Independent Projects, Non-Law, & Student Arranged Courses

Students may take a maximum of 6 credits of non-law William & Mary course work (this option is not available to joint degree students) or take supervised independent projects with the approval of a full-time Law School instructor. Supervised independent study with an adjunct Law School instructor requires approval from the [[amgershowitz, Vice Dean]].  

Independent Projects

When students become interested in a specific topic within an area of the law they are encouraged to pursue this topic, either one-on-one or in a small group, under the direction of a professor, obtain the professor's permission on the Directed_Independent Project form, and submit it to the Law School Registrar for administrative registration. Independent projects include:

  • Directed Reading: A maximum of five students may read and discuss the topic with a professor. Typically, this course is pure discussion. No written product is expected.
  • Directed Research: The student will conduct research on specified legal topics and will report on the research to a supervising faculty member. Reports may be written or oral.
  • Independent Legal Research: A short, ten-page, independent research paper.
  • Independent Legal Writing: An independent writing paper equivalent to a law review article (in excess of 20 pages); does not meet the upper level writing requirement. This course does not fulfill the second year writing requirement.
  • Independent Legal Writing Requirement: An independent writing paper that requires completion of a significant research paper of at least 30 pages and meets the upper level writing requirement. This course will meet the second year writing requirement. 

Both independent legal research and independent legal writing should evolve through four major stages, each of which should occur in consultation with the supervising faculty member guidelines: 

  • Topic Development
    • The student should produce a succinct, coherent topic statement that sets out the thesis of the proposed paper, and should occur prior to registration in the Independent Writing course. The statement should be attached to the Independent Writing form and submitted to the Law School registrar to trigger registration in the course.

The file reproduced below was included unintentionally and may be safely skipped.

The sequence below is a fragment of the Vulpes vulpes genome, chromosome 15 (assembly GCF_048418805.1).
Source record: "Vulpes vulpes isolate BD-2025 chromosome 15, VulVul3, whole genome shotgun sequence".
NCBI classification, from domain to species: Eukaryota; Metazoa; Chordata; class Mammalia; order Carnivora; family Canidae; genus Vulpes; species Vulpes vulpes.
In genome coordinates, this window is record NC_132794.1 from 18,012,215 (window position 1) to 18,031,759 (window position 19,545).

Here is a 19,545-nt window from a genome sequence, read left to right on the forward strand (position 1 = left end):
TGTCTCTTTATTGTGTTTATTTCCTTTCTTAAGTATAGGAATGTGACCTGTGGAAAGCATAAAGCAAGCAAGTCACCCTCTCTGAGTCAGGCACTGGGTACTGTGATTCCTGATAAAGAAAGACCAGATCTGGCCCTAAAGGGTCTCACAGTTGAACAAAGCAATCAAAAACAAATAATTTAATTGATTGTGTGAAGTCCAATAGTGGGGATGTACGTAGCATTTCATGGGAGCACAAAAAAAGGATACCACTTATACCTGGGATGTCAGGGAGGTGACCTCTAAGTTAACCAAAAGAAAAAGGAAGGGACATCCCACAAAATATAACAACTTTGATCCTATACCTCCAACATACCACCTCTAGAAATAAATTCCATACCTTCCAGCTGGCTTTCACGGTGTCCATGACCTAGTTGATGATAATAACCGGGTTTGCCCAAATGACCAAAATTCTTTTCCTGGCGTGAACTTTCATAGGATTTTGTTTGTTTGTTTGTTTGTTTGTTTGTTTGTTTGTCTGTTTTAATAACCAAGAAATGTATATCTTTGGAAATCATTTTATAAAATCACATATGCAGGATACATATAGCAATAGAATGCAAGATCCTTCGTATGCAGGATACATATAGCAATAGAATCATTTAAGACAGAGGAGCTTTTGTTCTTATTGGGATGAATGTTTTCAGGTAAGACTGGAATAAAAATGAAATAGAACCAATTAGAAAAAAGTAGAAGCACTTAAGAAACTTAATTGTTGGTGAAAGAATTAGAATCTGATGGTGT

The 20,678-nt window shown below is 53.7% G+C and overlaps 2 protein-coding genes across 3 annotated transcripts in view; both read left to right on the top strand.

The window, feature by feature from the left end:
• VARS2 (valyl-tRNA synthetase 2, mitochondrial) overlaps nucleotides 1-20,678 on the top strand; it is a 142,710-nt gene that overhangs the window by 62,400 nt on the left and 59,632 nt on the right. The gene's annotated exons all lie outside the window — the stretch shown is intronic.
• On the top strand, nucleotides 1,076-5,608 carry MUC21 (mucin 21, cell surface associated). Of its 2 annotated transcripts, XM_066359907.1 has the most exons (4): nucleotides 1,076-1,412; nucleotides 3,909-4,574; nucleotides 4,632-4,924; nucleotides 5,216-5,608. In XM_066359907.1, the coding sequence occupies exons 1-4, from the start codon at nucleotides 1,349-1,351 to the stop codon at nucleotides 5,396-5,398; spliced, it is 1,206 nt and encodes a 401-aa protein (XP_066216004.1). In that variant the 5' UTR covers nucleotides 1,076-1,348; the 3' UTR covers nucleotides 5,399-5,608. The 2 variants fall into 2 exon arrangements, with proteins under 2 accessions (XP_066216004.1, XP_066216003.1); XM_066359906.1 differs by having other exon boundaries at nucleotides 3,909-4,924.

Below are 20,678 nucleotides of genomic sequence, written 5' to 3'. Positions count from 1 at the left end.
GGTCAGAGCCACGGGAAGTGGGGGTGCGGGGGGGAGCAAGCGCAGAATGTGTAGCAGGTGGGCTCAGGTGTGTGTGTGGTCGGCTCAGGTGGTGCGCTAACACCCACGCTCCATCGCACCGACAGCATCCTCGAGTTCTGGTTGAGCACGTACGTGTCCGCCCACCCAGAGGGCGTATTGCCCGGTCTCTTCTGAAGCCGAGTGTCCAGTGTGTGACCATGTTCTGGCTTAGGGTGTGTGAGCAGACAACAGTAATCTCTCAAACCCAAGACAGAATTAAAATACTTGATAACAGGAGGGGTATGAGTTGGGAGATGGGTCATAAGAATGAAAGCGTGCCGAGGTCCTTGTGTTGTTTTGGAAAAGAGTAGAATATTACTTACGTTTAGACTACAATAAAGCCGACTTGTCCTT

• Outline
    • The student should produce a reasonably comprehensive outline of the paper, including a statement of the basic steps in the argument, the major sources used, and the tentative conclusion or comparable writing. 
  • First Draft
    • The student will produce at least one draft of the paper.  The drafts should be submitted with sufficient time for the supervising faculty member to make comments and for the student then to respond to those comments in the form of a subsequent draft.  Normally the first draft should be submitted to the supervising faculty member by the end of the tenth week of classes. 
  • Final Draft
    • The student will submit the final draft by noon on the last day of exams for the registered semester, or earlier as designated by the professor.
Non-Law Courses

Approval requires that a student is in both academic and judicial good standing at William & Mary. After obtaining faculty permission on the form, the student must submit a Non-Law School Course Request to the [[amgershowitz, Vice Dean]] in order to request or receive non-law course credit. A student must explain how the non-law course is necessary for their law career goals.

 An approved non-law course:

  • may not involve essentially the same material covered in a course previously taken by the student
  • must be offered at a graduate, or advanced undergraduate level, except for good cause shown (e.g. an introductory course in a foreign language)
  • should be intellectually and academically rigorous

Students must earn a grade of C or better before the credits transfer to the law degree. Please note that credits transfer to the law degree, not the grade. The credits are "pass" and are subject to the 25 percent limitation on ungraded academic credits allowed towards the law degree.